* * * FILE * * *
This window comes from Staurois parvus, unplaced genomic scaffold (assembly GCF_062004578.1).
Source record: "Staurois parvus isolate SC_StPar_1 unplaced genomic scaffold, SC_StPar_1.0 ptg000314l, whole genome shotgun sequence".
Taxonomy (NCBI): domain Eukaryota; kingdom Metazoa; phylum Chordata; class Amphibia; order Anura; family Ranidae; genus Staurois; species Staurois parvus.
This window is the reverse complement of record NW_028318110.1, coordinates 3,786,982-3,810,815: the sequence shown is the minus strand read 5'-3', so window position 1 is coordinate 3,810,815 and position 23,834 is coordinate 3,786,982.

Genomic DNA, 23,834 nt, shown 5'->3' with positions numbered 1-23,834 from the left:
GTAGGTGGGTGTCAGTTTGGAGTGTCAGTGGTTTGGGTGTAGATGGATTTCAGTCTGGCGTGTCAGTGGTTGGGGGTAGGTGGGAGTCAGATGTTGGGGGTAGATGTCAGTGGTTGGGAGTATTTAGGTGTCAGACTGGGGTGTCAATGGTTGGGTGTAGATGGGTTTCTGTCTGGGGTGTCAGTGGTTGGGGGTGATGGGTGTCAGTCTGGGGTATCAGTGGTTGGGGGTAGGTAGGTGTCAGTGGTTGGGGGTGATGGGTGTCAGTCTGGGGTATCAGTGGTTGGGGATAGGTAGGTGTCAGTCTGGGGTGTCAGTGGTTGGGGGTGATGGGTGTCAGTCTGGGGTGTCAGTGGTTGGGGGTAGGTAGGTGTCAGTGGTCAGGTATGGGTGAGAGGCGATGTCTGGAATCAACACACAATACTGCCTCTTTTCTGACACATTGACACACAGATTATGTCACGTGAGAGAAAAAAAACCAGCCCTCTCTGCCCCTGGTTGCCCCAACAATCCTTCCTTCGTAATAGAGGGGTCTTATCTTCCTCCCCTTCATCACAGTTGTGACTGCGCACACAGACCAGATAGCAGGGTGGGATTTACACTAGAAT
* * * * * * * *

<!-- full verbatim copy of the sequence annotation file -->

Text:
This window comes from Staurois parvus, unplaced genomic scaffold (assembly GCF_062004578.1).
Source record: "Staurois parvus isolate SC_StPar_1 unplaced genomic scaffold, SC_StPar_1.0 ptg000314l, whole genome shotgun sequence".
Taxonomy (NCBI): domain Eukaryota; kingdom Metazoa; phylum Chordata; class Amphibia; order Anura; family Ranidae; genus Staurois; species Staurois parvus.
This window is the reverse complement of record NW_028318110.1, coordinates 3,786,982-3,810,815: the sequence shown is the minus strand read 5'-3', so window position 1 is coordinate 3,810,815 and position 23,834 is coordinate 3,786,982.

Genomic DNA, 23,834 nt, shown 5'->3' with positions numbered 1-23,834 from the left:
GTAGGTGGGTGTCAGTTTGGAGTGTCAGTGGTTTGGGTGTAGATGGATTTCAGTCTGGCGTGTCAGTGGTTGGGGGTAGGTGGGAGTCAGATGTTGGGGGTAGATGTCAGTGGTTGGGAGTATTTAGGTGTCAGACTGGGGTGTCAATGGTTGGGTGTAGATGGGTTTCTGTCTGGGGTGTCAGTGGTTGGGGGTGATGGGTGTCAGTCTGGGGTATCAGTGGTTGGGGGTAGGTAGGTGTCAGTGGTTGGGGGTGATGGGTGTCAGTCTGGGGTATCAGTGGTTGGGGATAGGTAGGTGTCAGTCTGGGGTGTCAGTGGTTGGGGGTGATGGGTGTCAGTCTGGGGTGTCAGTGGTTGGGGGTAGGTAGGTGTCAGTGGTCAGGTATGGGTGAGAGGCGATGTCTGGAATCAACACACAATACTGCCTCTTTTCTGACACATTGACACACAGATTATGTCACGTGAGAGAAAAAAAACCAGCCCTCTCTGCCCCTGGTTGCCCCAACAATCCTTCCTTCGTAATAGAGGGGTCTTATCTTCCTCCCCTTCATCACAGTTGTGACTGCGCACACAGACCAGATAGCAGGGTGGGATTTACACTAGAAT